It's hard to believe that events like the ones depicted in "Blood Done Sign My Name," which is based on a true story could actually have occurred as recently in our nations history as 1970 but as we tragically learn from this film ... they did! The events in the film are so well chronicled and the story itself so powerful that it is able to overcome much of its own shortcomings. The film, while very compelling often feels more like a TV movie rather than a feature film despite good acting by the cast. The movie was directed by "Die Hard" writer Jeb Stuart who does an excellent job of recreating the tension and anger of the South in the '70s while never loosing the urgency of the moment. The director is also able to juggle the two parallel storylines of the film quite well and to great affect. Although most of the characters from the two convening stories never cross paths directly we are able to see and feel the connection that these events have on everyone involved. There is no denying that this material is strong and very powerful and Stuart has managed to assemble it in a loving, somewhat shocking and entertaining way.
The film is basically two intertwining stories focusing on the lives of two real-life men, Reverend Vernon Tyson and Civil Rights activist Ben Chavis. The year is 1970 and we first meet Reverend Tyson (Ricky Schroder submitting his strongest performance in years) and his family as they move to a new town, Oxford, North Carolina. We are also introduced to Chavis (a commanding Nate Parker) a young teacher who has just returned to the town from College and was very active in the booming civil rights movement at school. Although equality was shaping up across the country much of the hatred and bigotry of the South still existed at this time. We begin to watch the community having a hard time adapting to Vernon's liberal ways and they almost lose it completely when he invites a respected African-American reverend to be a guest speaker one Sunday at church. At the same time, Ben is trying to rebuild the Black community in his town by fixing up his Father's old drive-in theater/bar as a place for the African-American community in Oxford to congregate. Things heat up for both men when Ben's cousin, Dickie Marrow is shot in cold-blood by a racist Father and Son from Oxford with several witnesses watching on.
As the trial of the two men ensues, Vernon tries desperately to hold true to his principles and set a good example for his son, Timmy, while his church community around him call for the freeing of the two killers. Meanwhile, Ben comes to terms with the loss of his cousin and what it means to the community. Ben soon meets Golden Frinks (an electric Afemo Omilami) a civil rights activist best known as a "Stoker," which means he is a master of uplifting Black Communities around tragedy to administrate change. Frinks helps Ben organize a peaceful march on the state capital, the first of its kind in the South at that time. What started, as a few of Dickie Marrow's friends and relatives marching became thousands over the course of the fifty-mile march. The trial of the Teel family eventually comes to an end and with an all-white jury, the two men are freed outraging the Black community and starting a riot in the town. Now it is up to Ben to organize the civil rights movement in Oxford and bring peace to the town before it is too late, while Vernon and his family have to deal with the repercussions of trying to bring equality to this small southern town.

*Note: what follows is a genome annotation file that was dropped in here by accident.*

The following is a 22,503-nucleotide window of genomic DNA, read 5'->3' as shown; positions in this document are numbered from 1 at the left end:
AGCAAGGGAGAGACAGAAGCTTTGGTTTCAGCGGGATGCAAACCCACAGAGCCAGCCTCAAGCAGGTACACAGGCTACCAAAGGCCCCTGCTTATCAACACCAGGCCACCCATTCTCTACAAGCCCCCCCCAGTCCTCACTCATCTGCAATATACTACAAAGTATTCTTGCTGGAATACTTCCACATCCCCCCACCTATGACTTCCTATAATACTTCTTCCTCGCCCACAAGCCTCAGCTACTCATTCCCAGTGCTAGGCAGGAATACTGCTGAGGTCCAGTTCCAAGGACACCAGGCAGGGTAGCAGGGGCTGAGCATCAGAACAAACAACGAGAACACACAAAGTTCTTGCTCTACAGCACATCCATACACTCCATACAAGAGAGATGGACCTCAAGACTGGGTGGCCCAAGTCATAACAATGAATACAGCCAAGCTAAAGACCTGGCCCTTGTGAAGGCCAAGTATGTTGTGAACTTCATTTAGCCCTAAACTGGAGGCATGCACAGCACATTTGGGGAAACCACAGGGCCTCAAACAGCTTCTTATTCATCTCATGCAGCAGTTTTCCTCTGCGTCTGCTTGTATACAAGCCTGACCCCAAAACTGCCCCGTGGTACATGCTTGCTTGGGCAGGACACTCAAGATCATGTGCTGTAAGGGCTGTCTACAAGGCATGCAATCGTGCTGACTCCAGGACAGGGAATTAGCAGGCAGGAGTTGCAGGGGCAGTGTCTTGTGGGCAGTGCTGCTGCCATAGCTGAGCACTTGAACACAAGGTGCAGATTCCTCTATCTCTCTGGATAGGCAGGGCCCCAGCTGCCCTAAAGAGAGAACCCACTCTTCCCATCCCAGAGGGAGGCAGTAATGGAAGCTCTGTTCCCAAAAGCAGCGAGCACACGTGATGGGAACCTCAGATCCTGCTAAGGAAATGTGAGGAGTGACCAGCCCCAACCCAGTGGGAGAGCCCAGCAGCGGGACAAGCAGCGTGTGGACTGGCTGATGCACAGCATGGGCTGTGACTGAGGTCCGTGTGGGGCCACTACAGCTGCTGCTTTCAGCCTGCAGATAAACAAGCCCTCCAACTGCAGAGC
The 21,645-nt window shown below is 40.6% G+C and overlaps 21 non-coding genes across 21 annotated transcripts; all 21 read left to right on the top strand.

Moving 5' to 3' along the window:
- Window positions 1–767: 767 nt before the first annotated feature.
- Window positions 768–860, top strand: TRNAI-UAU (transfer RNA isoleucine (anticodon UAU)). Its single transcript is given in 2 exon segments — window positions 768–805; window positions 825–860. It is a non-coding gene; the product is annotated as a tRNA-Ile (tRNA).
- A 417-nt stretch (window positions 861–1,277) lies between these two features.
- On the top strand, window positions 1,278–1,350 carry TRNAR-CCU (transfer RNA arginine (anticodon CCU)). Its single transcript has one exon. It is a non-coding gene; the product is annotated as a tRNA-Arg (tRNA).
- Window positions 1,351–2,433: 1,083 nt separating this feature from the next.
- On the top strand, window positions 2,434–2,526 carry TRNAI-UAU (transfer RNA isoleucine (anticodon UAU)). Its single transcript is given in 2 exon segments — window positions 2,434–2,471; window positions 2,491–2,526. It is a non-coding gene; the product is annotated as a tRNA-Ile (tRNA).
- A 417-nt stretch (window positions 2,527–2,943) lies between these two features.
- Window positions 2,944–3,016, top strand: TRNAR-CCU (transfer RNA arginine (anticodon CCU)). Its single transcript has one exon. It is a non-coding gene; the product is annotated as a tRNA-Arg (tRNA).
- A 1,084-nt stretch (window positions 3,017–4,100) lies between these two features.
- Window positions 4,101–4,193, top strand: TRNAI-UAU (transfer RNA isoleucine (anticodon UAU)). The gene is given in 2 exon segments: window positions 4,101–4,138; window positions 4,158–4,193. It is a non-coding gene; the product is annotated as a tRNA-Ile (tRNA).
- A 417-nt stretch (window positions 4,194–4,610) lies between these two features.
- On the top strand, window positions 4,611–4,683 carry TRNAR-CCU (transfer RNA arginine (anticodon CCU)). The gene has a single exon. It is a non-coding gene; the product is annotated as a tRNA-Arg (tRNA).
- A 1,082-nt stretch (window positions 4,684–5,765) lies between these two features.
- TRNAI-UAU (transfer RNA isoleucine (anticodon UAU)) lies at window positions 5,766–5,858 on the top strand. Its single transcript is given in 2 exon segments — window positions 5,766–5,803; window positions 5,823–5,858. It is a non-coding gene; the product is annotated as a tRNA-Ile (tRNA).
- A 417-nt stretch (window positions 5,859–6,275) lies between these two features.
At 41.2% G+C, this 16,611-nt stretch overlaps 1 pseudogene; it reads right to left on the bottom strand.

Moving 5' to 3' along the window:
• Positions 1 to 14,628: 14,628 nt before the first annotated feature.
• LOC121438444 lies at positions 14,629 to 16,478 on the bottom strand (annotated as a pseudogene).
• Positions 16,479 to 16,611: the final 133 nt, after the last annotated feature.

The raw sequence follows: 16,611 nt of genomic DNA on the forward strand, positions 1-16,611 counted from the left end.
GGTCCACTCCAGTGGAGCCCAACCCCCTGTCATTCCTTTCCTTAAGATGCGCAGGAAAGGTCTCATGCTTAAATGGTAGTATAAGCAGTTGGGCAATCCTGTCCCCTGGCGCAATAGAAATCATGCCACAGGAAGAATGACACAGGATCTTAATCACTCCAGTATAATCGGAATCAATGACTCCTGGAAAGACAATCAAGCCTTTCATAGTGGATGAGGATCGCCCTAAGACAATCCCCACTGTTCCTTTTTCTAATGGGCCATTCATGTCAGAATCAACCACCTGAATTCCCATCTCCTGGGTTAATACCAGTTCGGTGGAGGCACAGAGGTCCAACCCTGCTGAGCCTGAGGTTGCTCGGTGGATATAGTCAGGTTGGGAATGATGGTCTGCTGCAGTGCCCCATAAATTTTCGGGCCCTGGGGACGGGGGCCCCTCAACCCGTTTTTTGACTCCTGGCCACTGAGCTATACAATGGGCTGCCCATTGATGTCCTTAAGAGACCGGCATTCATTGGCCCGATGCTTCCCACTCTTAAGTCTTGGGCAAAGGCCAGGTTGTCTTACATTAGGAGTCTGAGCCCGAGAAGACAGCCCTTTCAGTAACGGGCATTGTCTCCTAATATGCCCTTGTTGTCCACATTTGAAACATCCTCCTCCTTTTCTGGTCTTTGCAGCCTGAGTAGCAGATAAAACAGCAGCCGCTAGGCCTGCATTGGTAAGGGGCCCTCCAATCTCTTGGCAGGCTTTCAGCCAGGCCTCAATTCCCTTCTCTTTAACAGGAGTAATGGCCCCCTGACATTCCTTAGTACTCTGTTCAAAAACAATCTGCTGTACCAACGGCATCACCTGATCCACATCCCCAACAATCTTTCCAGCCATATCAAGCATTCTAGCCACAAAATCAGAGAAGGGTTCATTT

The actors all do a good job with the material and seem to understand the importance of the film's message. I was really impressed with the performance of Ricky Schroder who played Vernon Tyson. Schroder, who began his career as a child actor in the film "The Champ" and on TV's "Silver Spoons", and also went on to star in such popular shows as "NYPD Blue" and "24" is right at home here in the role of a man of God. Schroder, who is a devout Mormon himself could clearly relate to Tyson's Methodist convictions and brings a certain amount of integrity to the role. He's particularly good in a scene where he takes his young son, Timmy, to a Klu Klux Klan rally to teach him a lesson about racism. The visuals of seeing the burning cross and the men in white hoods participating in the ceremony while their families watch on like spectators viewing a baseball game is very moving and thought-provoking. Nate Parker who portrays Ben Chavis in the film is also very good in his role and seems to be channeling a young Denzel Washington, which makes sense seeing that Parker's first film was directed by Washington himself. Parker inhabits just the right levels of outrage; intelligence and confusion to make the role of Chavis come alive on screen. Also excellent in the movie are Nick Searcy as the racist Robert Teel and Lela Rochon as the Tyson's housekeeper Roseana.
My biggest problem with the film is that it feels like four different movies wrapped up in one. It's a biopic about Vernon Tyson, a biopic about Ben Chavis, a film about the civil rights movement and a "Time To Kill" type film revolving around the Dickie Marrow trial. In fact, with the exception of Lela Rochon's character bridging the gap as both housekeeper to the Tyson's and a member of Oxford's Black community there is really nothing that links the different stories together. It's "Magnolia"-lite. It makes me wonder if there wasn't more footage shot with her character incorporating the two storylines that was cut for whatever reason? Nonetheless, the movie is excellent entertainment and makes for a wonderful educational tool. Stuart makes the film work despite its flaws, and the fine performances and strong factual story keep your interested throughout. If you want to learn something about our country's history in a smart, moving and entertaining way, then you will definitely enjoy "Blood Done Sign My Name."